When my mother went into labour with me, my father had moved abroad to study. By then, labour was already old hat to mum as I have two older sisters. She hopped on to her moped and scooted off to hospital by herself. Through contractions she weaved through the traffic ever aware that third children have the habit of flying out due to the pelvic floor’s diminished function from prior encounters with large skulls. She got to hospital and out I plopped. No doula, no water bath, no-one else present – just pragmatism.
Later, she joined my father in the UK, bringing 3 kids, aged 3, 5 and 6 years with her on her first ever time on an aeroplane to start a new life abroad in a foreign country, knowing no one and speaking not a word of English. I struggle to take 2 kids abroad on holiday despite being a seasoned traveller!
In the UK, we were poor. As a family of 5, we lived off my father’s PhD funding. We did not have a washing machine or enough money to visit the laundrette and my mother washed all our clothes by hand on a wooden washboard. She knitted our clothes and as shops in 1980s South Wales did not sell “exotic foodstuffs” like noodles, she would make noodles from flour and water by hand and hang them to dry off broomsticks in the kitchen. Occasionally she ventured into strange western cuisine by trying her hand at a packet mix “Blancmange”.
At our birthday parties, we had no entertainers or bouncy castles. My mum and dad bounced my friends and I up and down on a taut blanket. That basically sums up my mum: a fun, resourceful woman with a can-do attitude. Although we were poor in childhood, she ensured that we ate free school meals with pride, we never felt inferior and we never knew deprivation.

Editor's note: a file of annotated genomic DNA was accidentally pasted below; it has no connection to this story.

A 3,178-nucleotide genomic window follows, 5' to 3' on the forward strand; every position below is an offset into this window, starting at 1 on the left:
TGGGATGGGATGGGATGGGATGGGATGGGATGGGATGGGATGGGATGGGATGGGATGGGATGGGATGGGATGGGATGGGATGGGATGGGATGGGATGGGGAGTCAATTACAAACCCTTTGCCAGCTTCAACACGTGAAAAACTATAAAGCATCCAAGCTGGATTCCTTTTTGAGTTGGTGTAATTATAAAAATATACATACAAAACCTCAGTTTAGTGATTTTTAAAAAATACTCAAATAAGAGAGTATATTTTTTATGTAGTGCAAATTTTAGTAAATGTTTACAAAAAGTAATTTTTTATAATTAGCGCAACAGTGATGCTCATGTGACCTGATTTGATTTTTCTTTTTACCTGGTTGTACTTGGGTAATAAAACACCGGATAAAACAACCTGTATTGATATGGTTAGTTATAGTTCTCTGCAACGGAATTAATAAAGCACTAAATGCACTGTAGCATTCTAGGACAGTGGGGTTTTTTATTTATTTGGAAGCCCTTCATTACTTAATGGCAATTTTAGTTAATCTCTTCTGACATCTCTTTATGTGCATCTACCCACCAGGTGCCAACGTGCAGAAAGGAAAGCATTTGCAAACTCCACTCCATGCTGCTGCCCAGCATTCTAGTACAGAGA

I never wondered if she had dreams and aspirations that had not involved her children. Shamefully, even now, I expect her life to be focused on me and her grandchildren and I have a spoilt brat attitude to finding out that she has her own social life. What about me? Such is the way of great mothers that they appear always available for you, and sadly much taken for granted. The “wind beneath my wings”.
Sometimes I wonder what my children will think of me when they are adults. To be sure, they will not be thanking me for:
the pain of squeezing their ginormous heads through my birth canal
the cracked nipples
the sleepless nights
the being victim to their projectile vomits
the bottoms wiped
the temperatures taken
the bruises kissed
the sandwiches made
the homework checked
the meetings cancelled
the playdates arranged
the sports days cheered
the play lines rehearsed
the books unread
the body neglected
the shelved career plans
But if my children regard me with an ounce of how much I regard my own mother, I will be very happy indeed. A friend, whose father has recently suffered a stroke reminded me of the fragility of health in people of our parents’ age and the urgency in making time count. It is with this in mind that this Mothers’ day, I want to say a big “Thank you” to my mum. And with regards to my own motherhood, to remember sometimes, it’s not the spoken “thanks” but the little things that make it all worthwhile.
HAPPY MOTHERS’ DAY EVERYONE!